Everyone knows there are two types of people in the world: morning people and evening people. Right?
Well, maybe not — at least according to a new study out of the Siberian Branch of the Russian Academy of Sciences. According to the findings of biologist Arcady Putilov to be published in the journal Personality and Individual Differences, there are more categories of sleepers than just morning people and night people, and those findings might explain why you're always — or never — tired.
The popular thinking about sleep patterns is that you're either a morning lark (early to bed, early to rise and feeling great in the morning) or a night owl (waking up and staying up late, and most energetic in the evening). But according to Putilov and co., as summarized by BPS Research Digest, some people fall into two other categories: "high energetic" people who are alert and active in both the morning and night, and "lethargic people" who are relatively dozy in both the morning and night.
To end up with these results, the Russian team asked 130 people to stay awake for 24 hours straight and answer questions about their state, their sleep patterns and their functioning abilities during the previous week. According to the data collected, 29 were larks and 44 were owls. But another 25 were energetic and 32 were lethargic. The team also found that both the energetic and lethargic participants had sleep patterns and wake-up and bed times somewhere in between the larks and the owls, though energetic people slept an average of 30 minutes less than everyone else, for a total for about 7.5 hours of sleep each night.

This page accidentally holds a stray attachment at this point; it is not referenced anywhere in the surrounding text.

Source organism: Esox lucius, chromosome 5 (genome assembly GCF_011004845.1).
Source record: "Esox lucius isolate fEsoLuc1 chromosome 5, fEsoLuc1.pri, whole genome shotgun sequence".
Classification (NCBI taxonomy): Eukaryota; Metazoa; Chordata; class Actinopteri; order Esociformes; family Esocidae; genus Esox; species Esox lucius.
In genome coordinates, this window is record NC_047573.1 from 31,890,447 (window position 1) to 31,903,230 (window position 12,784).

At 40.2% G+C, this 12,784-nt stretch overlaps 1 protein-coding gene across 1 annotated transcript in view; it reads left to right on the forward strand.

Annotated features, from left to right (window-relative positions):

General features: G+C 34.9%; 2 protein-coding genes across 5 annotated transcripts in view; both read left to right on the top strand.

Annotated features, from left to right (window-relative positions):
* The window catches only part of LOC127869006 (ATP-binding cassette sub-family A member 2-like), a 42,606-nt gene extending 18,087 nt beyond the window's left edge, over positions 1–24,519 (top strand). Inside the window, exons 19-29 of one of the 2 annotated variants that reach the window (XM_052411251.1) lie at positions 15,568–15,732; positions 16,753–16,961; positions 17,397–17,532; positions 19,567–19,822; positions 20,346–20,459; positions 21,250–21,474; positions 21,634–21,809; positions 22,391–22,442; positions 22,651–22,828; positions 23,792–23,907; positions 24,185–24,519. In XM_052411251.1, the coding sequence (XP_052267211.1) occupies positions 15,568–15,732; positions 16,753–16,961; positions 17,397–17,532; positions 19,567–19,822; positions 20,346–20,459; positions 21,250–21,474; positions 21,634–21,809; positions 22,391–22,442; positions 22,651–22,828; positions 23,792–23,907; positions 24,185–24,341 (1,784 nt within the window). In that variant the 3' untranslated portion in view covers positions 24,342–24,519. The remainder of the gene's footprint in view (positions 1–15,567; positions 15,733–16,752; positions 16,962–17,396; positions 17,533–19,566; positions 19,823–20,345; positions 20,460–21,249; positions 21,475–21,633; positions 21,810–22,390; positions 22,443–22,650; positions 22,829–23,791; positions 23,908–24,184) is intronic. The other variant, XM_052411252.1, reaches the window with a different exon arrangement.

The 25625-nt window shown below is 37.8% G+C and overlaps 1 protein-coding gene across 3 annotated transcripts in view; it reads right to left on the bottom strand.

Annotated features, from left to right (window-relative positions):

According to the researchers, these findings indicate the existence of "four diurnal types, and each of these types can ... be differentiated from any of three other types on self-scorings of alertness-sleepiness levels in the course of 24-hours sleep deprivation."
Or, in other words, there are more sleep styles than most people realized, and that's perfectly OK. So the next time you're complaining about being tired all the time, you might actually just be clinically lethargic, and there's not a whole lot you can do about it — it's just your sleep controlling your body. And, on the other hand, if you know someone who's always chipper and ready to go, it's not just gallons of coffee and Red Bull — they might be energetic sleepers.
Of course, one important question remains: What to call these two new categories? The previous two had sweet bird names — owl and lark — so obviously we need two more for the newly discovered groups. What about hummingbirds (very fast and lively) and woodcocks (the slowest known birds)? Those might work.
h/t the Atlantic